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“You have to try this!”

She passed me a tumbler, a third full with brown foggy liquid. A dry film of spices flecked the sides, indicating that she had very slowly drained some of the original pour, but email had captured her attention more than the drink to be sure. Her thin black laptop still glowed behind her.

“It’s a cardamom spice coffee with Brazilian chocolate.”

My attention had been on her. Her face. She was striking, but her features were welcoming. “Accessible” as some might say, but definitely more refined than the word suggests. Her teeth flashed white against milk chocolate skin, and her eyes were keen. It was her smile, though, that caught me. It was effortless and beautiful.

Not in the way that some smiles are. Some smiles are more like an Olympic ice-skater’s triple-axel: effortless only in appearance. Behind them is much rehearsal and even more self-awareness. On...

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Faux Interview

Content Warning: Self-indulgent

I’m having trouble getting around to writing new material. Lately I’ve been spending my time immersed mostly in programming and job applications¹, and after so many months of relatively uninterrupted left-braining, I’m gun-shy when it comes to prose. More recently I’ve had a few fleeting moments of creative inspiration, but the thoughts are quickly jumbled or cramped. Meanwhile, a folder on my desktop has slowly been filling with fragments and false-starts…

I decided responding to prompts would be a good way to get my thoughts going and break out of the rut. The idea crystallized while listening to a podcast I’ve gotten really into lately, the Tim Ferriss Show.² I’ve listened through enough episodes at this point where I think I know his voice and rhythms fairly well, and I’ve basically memorized his usual “rapid-fire” questions asked at the end of...

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Written on a subway ride while working on coding practice problems. A song came on and I grew distracted and suddenly pensive. The following few lines were the result.

For Emma, Forever Ago: Times frozen in sound. The album is like a childhood desk drawer, opened occasionally to look on old tokens and reflect.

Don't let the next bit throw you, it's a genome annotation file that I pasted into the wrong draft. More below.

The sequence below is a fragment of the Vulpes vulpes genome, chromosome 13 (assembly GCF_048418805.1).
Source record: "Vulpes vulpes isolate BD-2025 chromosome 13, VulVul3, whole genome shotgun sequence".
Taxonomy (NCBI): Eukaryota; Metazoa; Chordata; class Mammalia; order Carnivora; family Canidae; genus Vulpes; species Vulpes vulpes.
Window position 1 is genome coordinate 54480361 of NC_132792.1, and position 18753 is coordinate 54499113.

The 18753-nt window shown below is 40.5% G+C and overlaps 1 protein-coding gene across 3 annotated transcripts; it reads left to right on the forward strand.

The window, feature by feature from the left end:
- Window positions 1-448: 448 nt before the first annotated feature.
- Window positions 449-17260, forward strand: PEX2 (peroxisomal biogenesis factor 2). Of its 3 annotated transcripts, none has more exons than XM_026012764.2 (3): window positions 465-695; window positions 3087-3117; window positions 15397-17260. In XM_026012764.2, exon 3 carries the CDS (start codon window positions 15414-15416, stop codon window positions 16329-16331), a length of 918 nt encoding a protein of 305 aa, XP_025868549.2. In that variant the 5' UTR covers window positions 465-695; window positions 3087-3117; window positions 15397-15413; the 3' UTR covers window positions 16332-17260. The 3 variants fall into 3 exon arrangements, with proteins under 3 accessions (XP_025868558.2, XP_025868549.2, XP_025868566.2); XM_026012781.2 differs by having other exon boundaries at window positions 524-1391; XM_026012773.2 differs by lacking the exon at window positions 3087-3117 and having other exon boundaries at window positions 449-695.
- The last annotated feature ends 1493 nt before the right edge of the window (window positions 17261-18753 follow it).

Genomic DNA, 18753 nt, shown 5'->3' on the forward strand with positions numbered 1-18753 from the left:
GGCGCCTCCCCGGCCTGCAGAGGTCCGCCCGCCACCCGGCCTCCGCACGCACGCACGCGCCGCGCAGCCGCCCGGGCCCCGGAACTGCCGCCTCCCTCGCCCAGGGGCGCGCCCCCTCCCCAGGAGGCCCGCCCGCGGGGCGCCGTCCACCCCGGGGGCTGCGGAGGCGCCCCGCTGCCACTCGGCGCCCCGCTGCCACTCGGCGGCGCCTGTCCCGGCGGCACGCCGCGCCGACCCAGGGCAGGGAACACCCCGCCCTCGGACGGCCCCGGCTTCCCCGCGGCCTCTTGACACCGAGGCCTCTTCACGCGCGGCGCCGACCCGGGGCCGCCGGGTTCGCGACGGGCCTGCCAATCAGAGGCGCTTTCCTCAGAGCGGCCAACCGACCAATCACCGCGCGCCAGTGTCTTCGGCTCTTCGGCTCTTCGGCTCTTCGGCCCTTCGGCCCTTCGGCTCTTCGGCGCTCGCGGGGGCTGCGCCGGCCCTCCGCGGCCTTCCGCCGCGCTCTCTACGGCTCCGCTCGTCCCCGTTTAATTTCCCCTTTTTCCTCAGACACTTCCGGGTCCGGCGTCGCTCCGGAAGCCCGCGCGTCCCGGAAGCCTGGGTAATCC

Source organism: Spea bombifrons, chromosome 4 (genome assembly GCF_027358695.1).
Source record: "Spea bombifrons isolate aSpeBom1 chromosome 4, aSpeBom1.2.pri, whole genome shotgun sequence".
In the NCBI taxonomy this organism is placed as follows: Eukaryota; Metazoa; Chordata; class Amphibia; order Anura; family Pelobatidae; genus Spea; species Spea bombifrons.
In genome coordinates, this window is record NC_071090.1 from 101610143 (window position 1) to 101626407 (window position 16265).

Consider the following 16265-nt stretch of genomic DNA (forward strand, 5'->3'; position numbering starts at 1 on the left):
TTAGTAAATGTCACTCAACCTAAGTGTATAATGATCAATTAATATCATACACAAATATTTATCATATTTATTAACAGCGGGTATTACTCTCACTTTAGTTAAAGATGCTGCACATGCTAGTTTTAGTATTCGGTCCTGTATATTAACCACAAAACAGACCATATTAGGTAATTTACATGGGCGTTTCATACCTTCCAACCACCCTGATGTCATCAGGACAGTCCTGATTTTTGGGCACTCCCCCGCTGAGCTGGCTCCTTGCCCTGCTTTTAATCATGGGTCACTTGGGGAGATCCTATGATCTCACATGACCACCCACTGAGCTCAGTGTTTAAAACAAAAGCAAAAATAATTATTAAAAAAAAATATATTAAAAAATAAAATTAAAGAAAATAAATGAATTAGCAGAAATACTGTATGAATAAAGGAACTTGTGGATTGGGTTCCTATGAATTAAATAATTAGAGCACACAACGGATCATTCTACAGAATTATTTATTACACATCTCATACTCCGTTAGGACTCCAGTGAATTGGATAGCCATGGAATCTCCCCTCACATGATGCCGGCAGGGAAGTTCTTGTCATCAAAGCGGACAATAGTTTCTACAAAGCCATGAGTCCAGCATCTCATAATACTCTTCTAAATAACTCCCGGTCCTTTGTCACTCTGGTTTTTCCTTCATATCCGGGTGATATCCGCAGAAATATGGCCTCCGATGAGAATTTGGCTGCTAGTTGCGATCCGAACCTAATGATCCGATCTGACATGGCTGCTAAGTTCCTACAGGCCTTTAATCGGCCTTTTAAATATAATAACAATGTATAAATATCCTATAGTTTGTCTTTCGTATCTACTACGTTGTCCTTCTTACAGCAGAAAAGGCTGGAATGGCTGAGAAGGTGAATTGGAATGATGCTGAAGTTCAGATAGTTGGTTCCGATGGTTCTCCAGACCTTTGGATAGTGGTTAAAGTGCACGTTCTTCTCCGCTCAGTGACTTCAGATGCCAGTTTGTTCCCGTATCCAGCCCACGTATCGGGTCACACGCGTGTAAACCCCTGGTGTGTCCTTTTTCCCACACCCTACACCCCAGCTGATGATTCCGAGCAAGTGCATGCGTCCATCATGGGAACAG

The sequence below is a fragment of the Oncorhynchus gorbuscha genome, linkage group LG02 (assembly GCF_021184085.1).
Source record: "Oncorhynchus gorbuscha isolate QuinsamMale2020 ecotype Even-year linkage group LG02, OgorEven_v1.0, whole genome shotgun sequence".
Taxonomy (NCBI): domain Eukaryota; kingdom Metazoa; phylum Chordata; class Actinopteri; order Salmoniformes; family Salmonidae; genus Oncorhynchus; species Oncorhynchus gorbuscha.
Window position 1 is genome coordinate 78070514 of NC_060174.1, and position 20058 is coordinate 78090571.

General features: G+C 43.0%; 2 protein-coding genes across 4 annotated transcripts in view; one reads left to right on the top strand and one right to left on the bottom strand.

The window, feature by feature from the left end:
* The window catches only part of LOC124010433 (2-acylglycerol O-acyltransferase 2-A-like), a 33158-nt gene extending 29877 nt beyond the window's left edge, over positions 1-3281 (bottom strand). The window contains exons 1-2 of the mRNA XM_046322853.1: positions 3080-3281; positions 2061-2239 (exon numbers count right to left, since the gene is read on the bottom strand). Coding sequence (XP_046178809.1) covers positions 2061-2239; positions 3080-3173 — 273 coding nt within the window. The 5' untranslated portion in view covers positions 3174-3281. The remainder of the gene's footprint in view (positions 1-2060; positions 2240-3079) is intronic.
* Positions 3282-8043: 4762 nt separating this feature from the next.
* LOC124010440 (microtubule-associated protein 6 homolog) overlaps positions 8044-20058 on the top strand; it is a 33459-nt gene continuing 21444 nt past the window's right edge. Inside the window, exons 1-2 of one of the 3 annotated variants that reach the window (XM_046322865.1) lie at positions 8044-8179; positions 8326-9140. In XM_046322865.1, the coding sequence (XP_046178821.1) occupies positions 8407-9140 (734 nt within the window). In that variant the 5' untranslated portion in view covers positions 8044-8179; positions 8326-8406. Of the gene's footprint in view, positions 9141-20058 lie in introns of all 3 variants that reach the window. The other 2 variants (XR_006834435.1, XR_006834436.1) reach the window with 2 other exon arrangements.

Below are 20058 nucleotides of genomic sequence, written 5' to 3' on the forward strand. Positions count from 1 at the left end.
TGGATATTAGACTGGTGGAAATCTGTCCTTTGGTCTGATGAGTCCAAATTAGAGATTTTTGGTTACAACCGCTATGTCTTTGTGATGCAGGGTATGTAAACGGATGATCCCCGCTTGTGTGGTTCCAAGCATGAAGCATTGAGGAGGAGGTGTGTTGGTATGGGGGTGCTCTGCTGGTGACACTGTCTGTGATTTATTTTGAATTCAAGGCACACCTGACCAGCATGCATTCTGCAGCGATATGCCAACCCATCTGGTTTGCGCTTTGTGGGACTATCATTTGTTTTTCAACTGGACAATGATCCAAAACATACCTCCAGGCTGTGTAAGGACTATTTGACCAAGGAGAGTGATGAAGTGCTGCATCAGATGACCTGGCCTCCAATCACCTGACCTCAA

Re: Stacks starts again and my mind drifts, floating through a haze of nostalgia and vague regrets where finally it alights upon time real and unreal. Memories of daily laughter. Of crude jokes and furtive glances. Of splits, scores, races, and recitals. Black cows and used cars, backyard jams and downtown jambas. Of wondering hopes and late-night hijinx. Of broken rules and clumsy romance. Of rolling green hills and dew fading as a crisp sunrise chases away the fog.

Cares were small then, and plans were broad and optimistic, like our smiles. The next four years...

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Perhaps the most significant change in my life over the past year or so has been joining a startup that has transitioned to operating as a fully distributed company. While we still maintain an HQ in Brooklyn, it’s all but vestigial at this point. As a result I’ve been working from home a lot. But this also means that I’ve been allowed to travel a great deal, since all I need to put in a day’s work is a wifi connection and a power outlet. In fact, I calculated that by this August I will have spent over 60% of the time since moving into my new apartment last November, not in Brooklyn.

Some of this travel has been for work (team off-sites to Mexico and San Diego–I’m definitely not complaining), while other trips have been for less-than-happy family reasons, including a funeral and several hospital visits.

But the bulk of my travel has been simply because I can. Summarized in brief:


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I haven’t written about music for over a year. (A sad parallel to my own musical [non-]involvement.) And though a regular practice schedule is still something I need to prioritize, I’m glad that at the very least, music listening is part of my day-to-day. I listen to music all the time: when I’m commuting (biking), when I’m working, running, cooking, or just hanging at home with friends and family.

But music is best when shared! So here’s a post listing some tracks that have stood out in the past year or so, along with some ramblings of varying lengths about each one. If you don’t enjoy said ramblings, you might at least enjoy the music!

(Format: Track, Artist)

Tumbleweed, Michael Brecker

This one first hit me on a run in college, and I think much of the significance for me is tied up with the fact that its tempo and energy arc fit so well in this context of running +...